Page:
The Linguistic facts of life
Facts from Rosina Lippi-Green (in bold); embellishment by me.
All spoken language changes over time.
Language is constantly changing in so many ways. Slang comes and goes; industry jargon has to be expanded to accommodate new industry. Society is always shifting, and language must change with it. Can you imagine trying to have a conversation about your computer issues in Latin? You'd be hard pressed to convey the problem clearly and directly. Don't resist this change; instead, celebrate and embrace it!
All spoken languages are equal in linguistic terms.
From your perspective, you speak "normally" or maybe even "correctly." But from someone else's perspective in another location or culture, they are speaking "normally." Far in the northern United States, people speak differently from how they speak down south. Beyond that, certain age, gender, interest, ethnic (etc.) groups speak differently. Some individuals even speak differently in different situations (codeswitching). All of these different methods of speaking--these different dialects--are equally valid in linguistic terms. They all have grammatical systems (even if those systems don't match what you were taught in school), and they are all shared among a community. It's wrong to judge someone based on how they speak because it's wrong to consider one dialect as subordinate to another.
Grammatical and communicative effectiveness are distinct and separate issues.
In school, you (hopefully) learn some grammar to hone your writing skills. What you may not have learned is that the grammar of how you speak is completely different, and oftentimes spoken grammar is more creative with greater opportunity for variation. A great example of this is a classic from some African-American Vernacular English varieties: "Let me aks you a question." You may have learned the correct spelling "ask" for this word. It's important in writing to have this coded system of spelling to avoid large-scale miscommunications in industry, etc. But if someone were to say this sentence to you, you'd understand what they meant. That's all you need for "communicative effectiveness"-- to be understood.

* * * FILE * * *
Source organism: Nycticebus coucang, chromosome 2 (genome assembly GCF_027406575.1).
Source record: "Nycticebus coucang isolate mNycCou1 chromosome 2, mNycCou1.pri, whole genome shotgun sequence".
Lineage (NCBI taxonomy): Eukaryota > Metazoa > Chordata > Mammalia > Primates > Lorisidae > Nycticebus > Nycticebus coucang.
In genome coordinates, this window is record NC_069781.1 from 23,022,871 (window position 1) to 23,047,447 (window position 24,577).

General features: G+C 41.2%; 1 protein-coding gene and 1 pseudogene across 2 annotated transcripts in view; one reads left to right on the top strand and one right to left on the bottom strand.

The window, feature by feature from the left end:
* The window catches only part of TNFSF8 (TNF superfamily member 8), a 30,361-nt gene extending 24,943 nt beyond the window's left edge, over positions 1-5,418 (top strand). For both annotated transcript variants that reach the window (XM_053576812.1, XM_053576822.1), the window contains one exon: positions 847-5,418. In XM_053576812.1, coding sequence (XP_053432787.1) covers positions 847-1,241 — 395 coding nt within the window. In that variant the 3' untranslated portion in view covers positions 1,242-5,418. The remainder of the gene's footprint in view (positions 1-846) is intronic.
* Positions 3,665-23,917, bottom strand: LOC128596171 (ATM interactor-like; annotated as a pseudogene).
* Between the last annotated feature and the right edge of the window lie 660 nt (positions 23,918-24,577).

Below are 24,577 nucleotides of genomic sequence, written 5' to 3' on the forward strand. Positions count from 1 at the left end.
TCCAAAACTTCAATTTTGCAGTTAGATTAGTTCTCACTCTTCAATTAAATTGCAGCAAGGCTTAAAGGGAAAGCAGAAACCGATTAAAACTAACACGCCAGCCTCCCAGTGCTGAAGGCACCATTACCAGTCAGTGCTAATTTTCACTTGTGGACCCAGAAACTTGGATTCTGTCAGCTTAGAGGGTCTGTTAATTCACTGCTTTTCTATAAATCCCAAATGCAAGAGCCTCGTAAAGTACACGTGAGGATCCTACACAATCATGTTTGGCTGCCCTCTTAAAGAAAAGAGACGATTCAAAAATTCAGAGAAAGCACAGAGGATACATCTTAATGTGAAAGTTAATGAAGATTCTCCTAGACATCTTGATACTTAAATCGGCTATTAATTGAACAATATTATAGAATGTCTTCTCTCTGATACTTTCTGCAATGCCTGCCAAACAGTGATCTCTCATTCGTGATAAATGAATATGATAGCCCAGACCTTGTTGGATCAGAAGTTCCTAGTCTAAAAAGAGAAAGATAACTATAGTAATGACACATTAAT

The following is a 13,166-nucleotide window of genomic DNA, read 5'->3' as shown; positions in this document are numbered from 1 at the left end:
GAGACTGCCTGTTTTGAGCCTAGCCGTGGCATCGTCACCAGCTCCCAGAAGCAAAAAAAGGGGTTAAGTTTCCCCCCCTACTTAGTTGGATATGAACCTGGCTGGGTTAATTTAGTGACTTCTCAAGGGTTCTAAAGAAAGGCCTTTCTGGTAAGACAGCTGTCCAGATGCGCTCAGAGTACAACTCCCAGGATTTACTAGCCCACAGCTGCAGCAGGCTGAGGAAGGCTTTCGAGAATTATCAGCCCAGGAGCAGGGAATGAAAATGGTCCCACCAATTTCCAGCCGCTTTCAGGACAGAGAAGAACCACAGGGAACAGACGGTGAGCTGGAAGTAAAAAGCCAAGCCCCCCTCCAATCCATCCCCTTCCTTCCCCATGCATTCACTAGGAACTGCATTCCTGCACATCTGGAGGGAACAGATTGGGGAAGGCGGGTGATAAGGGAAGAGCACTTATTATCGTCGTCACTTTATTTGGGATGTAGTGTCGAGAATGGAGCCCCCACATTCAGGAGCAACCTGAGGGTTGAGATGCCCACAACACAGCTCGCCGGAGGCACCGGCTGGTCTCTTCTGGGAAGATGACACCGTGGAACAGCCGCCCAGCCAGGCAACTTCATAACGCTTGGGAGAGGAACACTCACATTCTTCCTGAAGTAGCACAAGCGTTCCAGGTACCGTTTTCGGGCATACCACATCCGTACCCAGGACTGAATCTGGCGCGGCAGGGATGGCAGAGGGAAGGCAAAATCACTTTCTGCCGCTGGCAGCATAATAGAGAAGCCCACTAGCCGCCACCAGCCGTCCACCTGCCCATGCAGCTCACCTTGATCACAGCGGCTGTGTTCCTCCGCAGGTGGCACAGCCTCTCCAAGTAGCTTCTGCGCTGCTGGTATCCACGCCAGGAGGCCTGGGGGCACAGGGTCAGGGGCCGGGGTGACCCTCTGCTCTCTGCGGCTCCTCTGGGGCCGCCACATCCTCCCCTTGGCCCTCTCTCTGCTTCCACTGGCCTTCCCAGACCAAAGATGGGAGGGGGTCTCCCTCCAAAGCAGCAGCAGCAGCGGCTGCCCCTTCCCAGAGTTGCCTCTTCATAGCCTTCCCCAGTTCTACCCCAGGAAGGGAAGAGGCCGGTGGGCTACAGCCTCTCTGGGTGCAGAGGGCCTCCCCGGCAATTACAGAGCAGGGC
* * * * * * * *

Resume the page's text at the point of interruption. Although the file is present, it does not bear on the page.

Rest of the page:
TL;DR: It's not cool to be pedantic about how people speak if you understand them.
Written language and spoken language are historically, structurally, and functionally fundamentally different creatures.
Language is a biological imperative; all humans seek it, and if they're not provided it, they make it up. Writing is a learned skill. Why does this matter? While the brain is hardwired for language (like it's hardwired for eating), it is not hardwired for writing (like how it's not hardwired for algebra). Some people will be naturally skilled at writing and pick it up easily, but some other people might struggle with it their entire lives. Some people may even have a learning, physical, or other disability that prevents them from writing in some way or another. Try not to put too much pressure on yourself or anyone else about your writing skills. Furthermore, don't apply the same rules you've learned for writing to the spoken word. They're not the same at all! If you listen closely, there are a ton of tiny differences and some pretty major differences between the two.
Variation is intrinsic to all spoken language at every level.
Variation in language is the norm, not the exception. When a language stops changing, it dies. Remember Latin. Remember its fate, now relegated to high school classrooms as reluctant children prepare for their SATs. Celebrate language's change around you, and be part of its journey!
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